When the entire frame is readout, the next clock pulse in the clock signal 142 triggers the multiplexer circuits 140 to reset and receive another frame of signals. Thus, the clock frequency is at least the product of the frame rate and the number of inputs to each multiplexer circuit.
Therefore, signals from a single frame are captured at the same instant in time but are processed at different times by the digitizers 150. This allows for determination of the instantaneous temperature and temporal variation in temperature of a target object.
FIG. 3 is a flowchart showing one embodiment of the imaging processing based a FPA with N rows and M column and a row-parallel configuration. Alternatively, a column-parallel configuration can be used in which M multiplexers are used. In general, pixels of a FPA may be arranged in a pattern other than rows and columns. The pixels may be partitioned into a plurality of groups with an equal number of pixels.
As an example of implementation, a FPA of 8×8 pixels can be used to form an image of 64 pixels. The preamplifiers may each have a bandwidth of 5 MHZ. A total of 8 multiplexer circuits and 8 respective digitizers may be used to each process a row of 8 pixels from the FPA. Thus, each row of pixels has a designated multiplexer circuit and digitizer. The common clock signal 142 may be at 10 MHZ which sets the frame rate at 1 million per second. During a hold period, the signals from a row held in each multiplexer are sequentially switched out. At each switch, a pulse is sent from a multiplexer timing circuit to the digitizers to sample and digitize the output. In certain applications such as measuring temperature of the object in a transient phenomena, an external trigger signal 152 generated by an event in the object may be used to initiate the storage of the data from the digitizers.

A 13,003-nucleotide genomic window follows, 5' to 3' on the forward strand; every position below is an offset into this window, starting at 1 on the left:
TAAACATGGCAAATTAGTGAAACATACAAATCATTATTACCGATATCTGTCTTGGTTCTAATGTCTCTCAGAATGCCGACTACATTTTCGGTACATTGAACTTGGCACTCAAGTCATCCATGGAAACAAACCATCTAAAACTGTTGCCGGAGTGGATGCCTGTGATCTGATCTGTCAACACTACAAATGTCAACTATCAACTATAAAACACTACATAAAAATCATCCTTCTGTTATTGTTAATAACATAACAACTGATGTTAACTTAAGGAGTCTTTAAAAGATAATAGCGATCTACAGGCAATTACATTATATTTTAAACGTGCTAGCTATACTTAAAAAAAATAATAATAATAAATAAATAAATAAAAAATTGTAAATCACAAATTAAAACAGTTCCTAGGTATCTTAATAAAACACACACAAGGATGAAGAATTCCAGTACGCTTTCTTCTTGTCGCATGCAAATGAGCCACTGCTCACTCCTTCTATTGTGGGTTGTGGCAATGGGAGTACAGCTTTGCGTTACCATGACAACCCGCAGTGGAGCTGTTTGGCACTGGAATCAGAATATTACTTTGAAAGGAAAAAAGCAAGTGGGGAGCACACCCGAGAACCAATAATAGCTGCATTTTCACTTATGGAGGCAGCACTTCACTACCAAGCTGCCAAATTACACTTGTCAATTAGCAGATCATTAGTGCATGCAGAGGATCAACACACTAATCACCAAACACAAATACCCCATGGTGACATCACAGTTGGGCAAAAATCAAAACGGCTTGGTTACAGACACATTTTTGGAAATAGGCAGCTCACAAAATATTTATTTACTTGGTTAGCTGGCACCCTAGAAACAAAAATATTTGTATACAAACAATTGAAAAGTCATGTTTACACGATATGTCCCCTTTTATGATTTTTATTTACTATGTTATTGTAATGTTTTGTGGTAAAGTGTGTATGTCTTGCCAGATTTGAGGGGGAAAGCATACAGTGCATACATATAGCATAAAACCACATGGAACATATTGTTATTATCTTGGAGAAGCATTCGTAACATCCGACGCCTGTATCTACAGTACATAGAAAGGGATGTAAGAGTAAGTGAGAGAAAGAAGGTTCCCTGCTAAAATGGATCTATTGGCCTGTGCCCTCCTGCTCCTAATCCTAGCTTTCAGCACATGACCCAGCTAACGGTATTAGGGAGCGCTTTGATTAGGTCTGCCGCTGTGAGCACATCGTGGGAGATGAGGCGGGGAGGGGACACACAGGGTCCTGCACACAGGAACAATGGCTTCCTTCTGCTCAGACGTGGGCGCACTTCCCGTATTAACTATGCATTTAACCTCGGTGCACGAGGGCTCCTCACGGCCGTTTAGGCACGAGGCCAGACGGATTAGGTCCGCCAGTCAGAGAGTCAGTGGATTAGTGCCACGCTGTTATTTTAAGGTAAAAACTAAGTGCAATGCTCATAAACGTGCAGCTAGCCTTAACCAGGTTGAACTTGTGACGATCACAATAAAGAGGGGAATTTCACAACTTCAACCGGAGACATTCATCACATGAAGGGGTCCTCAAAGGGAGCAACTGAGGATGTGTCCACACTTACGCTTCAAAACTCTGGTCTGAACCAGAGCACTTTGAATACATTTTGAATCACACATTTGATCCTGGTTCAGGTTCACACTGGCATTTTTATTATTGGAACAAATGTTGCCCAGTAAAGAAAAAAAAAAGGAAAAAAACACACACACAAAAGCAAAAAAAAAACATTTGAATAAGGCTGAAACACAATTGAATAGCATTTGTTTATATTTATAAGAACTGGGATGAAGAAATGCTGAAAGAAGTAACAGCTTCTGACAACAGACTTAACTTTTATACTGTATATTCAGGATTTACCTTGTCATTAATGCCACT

The system 100 may maintain a specified frame rate by proportionally increasing the size of the EPA 120 (hence, the numbers of the multiplexers and digitizers) and the data acquisition rate. For example, a clock signal of 40 MHZ may be used with a EPA of 32×32 pixels with 32 multiplexers and digitizers to maintain the frame rate of 1 million per second.
Although the present invention has been described in detail with reference to a few embodiments, various modifications and enhancements may be made. For example, different semicondcutor materials may be used to detect radiation at wavelengths other than infrared radiation, including visible and ultraviolet spectra. These and other variations are intended to be encompassed by the following claims.
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|U.S. Classification||348/164, 348/166, 250/339.02, 348/E05.09, 250/338.1|
|Jan 4, 1999||AS||Assignment|
Owner name: CALIFORNIA INSTITUTE OF TECHNOLOGY, CALIFORNIA
Free format text: ASSIGNMENT OF ASSIGNORS INTEREST;ASSIGNORS:ZEHNDER, ALAN T.;ROSAKIS, ARES J.;RAVICHANDRAN, G.;REEL/FRAME:009961/0469;SIGNING DATES FROM 19980820 TO 19980916
|Jun 26, 2000||AS||Assignment|
|Jan 4, 2005||FPAY||Fee payment|
Year of fee payment: 4
|Dec 31, 2008||FPAY||Fee payment|
Year of fee payment: 8
|Mar 11, 2013||REMI||Maintenance fee reminder mailed|
|Jul 31, 2013||LAPS||Lapse for failure to pay maintenance fees|
|Sep 17, 2013||FP||Expired due to failure to pay maintenance fee|
Effective date: 20130731